Publications Type: Journal Article
Author(s): Siegel M., Biener L., Rigotti N.
Article Title: The effect of local tobacco sales laws on adolescent smoking initiation
Journal: Preventive Medicine
Volume/Issue/Pages: 29, 5: 334-342
Year: 1999
Abstract:
BACKGROUND: More than 700 communities have en acted laws prohibiting the sale of tobacco to minors, but little is known about the impact of such laws on youth smoking behavior. The objective of this study was to determine whether local tobacco sales laws de crease the rate of progression to established smoking among adolescents. METHODS: We conducted a prospective cohort study of 592 Massachusetts youths who did not smoke and were ages 12-15 years at the time of a baseline, random-digit-dial, telephone survey in 1993 and who were reinterviewed in 1997. RESULTS: Youths living in towns with a local tobacco sales ordinance at baseline were significantly less likely to progress to established smoking (defined as having smoked at least 100 cigarettes in one's life) than youths living in a town without an ordinance (odds ratio = 0.60; 95% confidence interval 0. 37, 0.97). The magnitude of this effect was unchanged after control ling for potential confounding variables. However, there was no relationship between living in a town with an ordinance and youths' perceived access to tobacco. CONCLUSIONS: Local tobacco sales laws are associated with reduced rates of adolescent smoking initiation, but in this setting, this effect did not appear to be mediated through reduced access to cigarettes.
Publications Type: Journal Article
Author(s): Albers A., Biener L.
Article Title: Adolescent participation in tobacco promotions: The role of psychosocial factors
Journal: Pediatrics
Volume/Issue/Pages: 111, 2: 402-406
Year: 2003
Abstract:
OBJECTIVES: To identify psychosocial factors that place adolescents at risk for participation in tobacco promotions, and to further investigate the hypothesis that psychosocial vulnerabilities have an indirect effect on smoking initiation among youth by way of involvement with tobacco promotions. METHODS: Data were from a follow-up telephone survey of youth in Massachusetts. A subset of adolescents who were not established smokers, had not smoked cigarettes in the past 30 days, and did not own a promotional item at baseline in 1993 was used for the analyses (n = 468). Bivariate analyses were used to evaluate the association between psychosocial vulnerabilities and subsequent acquisition of cigarette promotional items. Logistic regression was conducted to identify the set of factors that best predict attainment of tobacco promotional items, and to examine the mediating influence of item acquisition on the relation of between psychosocial vulnerabilities and smoking initiation. RESULTS: Adolescents who were academically disengaged at baseline were more likely to acquire a tobacco promotional item at follow-up. Academic disengagement was significantly associated with item acquisition, above and beyond the other psychosocial vulnerabilities. The direct effect of academic disengagement changed from marginally significant to nonsignificant when item acquisition was introduced. CONCLUSIONS: This study provides evidence that receptivity to tobacco promotional items is greatest among youth who are disengaged from school.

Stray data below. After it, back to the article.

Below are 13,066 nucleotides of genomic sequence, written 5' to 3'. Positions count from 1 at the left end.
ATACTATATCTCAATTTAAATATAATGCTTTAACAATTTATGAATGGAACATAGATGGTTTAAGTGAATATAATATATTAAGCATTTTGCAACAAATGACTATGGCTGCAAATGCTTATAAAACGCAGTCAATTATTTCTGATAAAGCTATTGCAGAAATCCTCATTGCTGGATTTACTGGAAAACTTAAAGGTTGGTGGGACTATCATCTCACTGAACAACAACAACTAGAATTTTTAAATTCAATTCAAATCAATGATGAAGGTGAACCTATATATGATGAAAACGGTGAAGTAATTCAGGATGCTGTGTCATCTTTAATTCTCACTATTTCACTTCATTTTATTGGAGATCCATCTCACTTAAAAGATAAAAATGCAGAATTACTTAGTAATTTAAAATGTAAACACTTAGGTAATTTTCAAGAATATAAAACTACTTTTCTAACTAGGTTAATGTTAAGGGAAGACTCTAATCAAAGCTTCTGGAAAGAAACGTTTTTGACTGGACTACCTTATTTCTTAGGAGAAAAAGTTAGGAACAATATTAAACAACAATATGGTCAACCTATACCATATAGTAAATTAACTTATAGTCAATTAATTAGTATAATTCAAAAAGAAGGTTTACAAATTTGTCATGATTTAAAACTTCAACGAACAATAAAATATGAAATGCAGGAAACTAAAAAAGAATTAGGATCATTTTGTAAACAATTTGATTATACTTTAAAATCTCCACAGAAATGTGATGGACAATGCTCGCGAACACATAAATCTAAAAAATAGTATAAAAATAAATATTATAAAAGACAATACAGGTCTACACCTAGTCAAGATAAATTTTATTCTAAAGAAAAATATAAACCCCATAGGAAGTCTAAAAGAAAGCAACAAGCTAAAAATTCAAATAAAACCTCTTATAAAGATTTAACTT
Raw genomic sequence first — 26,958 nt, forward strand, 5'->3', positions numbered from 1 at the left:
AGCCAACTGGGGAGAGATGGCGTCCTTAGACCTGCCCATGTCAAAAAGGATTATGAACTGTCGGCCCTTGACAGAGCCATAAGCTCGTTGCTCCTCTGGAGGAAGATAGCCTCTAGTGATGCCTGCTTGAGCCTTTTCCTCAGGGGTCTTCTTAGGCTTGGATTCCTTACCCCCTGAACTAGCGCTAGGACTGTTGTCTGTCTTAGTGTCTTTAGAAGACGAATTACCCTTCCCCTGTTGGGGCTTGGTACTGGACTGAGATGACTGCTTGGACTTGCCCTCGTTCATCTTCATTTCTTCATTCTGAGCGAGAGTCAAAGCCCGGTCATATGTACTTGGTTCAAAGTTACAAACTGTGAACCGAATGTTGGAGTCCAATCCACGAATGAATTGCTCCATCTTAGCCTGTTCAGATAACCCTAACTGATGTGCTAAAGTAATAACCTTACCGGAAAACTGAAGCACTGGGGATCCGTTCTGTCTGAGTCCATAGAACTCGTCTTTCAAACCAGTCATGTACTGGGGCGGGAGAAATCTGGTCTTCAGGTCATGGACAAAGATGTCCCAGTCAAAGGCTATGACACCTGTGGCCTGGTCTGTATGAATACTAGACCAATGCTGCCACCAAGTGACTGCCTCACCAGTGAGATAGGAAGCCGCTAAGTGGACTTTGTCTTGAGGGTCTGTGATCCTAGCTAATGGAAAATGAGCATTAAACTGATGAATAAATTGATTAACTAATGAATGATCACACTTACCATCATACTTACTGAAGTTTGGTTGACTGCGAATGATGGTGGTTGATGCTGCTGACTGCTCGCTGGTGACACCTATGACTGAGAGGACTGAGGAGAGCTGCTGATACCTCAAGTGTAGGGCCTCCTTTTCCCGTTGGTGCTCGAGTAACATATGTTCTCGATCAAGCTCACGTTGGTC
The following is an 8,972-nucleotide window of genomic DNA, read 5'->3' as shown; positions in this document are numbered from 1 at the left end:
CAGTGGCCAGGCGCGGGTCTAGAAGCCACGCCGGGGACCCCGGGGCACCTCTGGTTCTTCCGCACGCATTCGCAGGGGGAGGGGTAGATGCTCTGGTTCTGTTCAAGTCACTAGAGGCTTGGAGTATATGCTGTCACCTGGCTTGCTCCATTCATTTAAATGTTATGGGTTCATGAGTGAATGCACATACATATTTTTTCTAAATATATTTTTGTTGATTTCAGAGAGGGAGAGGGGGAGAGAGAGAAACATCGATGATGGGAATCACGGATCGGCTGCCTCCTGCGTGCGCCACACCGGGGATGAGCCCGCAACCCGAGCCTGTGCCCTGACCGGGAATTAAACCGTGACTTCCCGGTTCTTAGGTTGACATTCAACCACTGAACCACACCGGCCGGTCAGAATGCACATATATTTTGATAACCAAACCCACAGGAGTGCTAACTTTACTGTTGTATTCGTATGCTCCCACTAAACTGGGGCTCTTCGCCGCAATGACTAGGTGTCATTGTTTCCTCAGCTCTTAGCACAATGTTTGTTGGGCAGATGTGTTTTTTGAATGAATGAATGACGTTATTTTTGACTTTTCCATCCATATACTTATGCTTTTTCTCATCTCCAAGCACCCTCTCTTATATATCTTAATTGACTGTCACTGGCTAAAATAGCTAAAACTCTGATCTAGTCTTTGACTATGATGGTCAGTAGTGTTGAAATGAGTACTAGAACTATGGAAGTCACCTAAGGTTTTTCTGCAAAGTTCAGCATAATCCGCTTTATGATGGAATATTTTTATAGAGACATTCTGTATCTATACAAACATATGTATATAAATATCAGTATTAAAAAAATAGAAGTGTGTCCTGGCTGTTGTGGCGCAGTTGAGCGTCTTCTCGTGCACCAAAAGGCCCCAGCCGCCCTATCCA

Publications Type: Journal Article
Author(s): Biener L., Ji M., Gilpin E., Albers A.
Article Title: The impact of emotional tone, message and broadcast parameters in youth antismoking advertisements
Journal: Journal of Health Communications
Volume/Issue/Pages: 9, 3:
Year: 2004
Abstract:
Objectives. In the context of controversy regarding the optimal characteristics of anti-smoking advertisements for youth, this study examines the impact on recall and perceived effectiveness of variations in the message, emotional tone, reach and frequency of broadcast, remoteness of broadcast, and characteristics of the adolescent audience such as changes in smoking behavior, ownership of cigarette promotional items, and demographic variables. Method. A two-wave longitudinal survey of a population-based sample of 618 Massachusetts youth 12 to 15 years old was carried out in 1993 and 1997. A Generalized Estimating Equation (GEE) approach was used to model the recall and perceived effectiveness of eight advertisements as a function of viewer and ad characteristics. Results. Advertisements featuring messages about serious health consequences which had been independently rated as high in negative emotion were more likely to be recalled and were perceived as more effective by youth survey respondents than ads featuring messages about normative behavior for teens or ads relying on humor. Advertising intensity, while contributing to recall, was negatively related to perceived effectiveness.Conclusions. This study supports mounting evidence that negative emotion in anti-smoking advertisements is effective with youth audiences.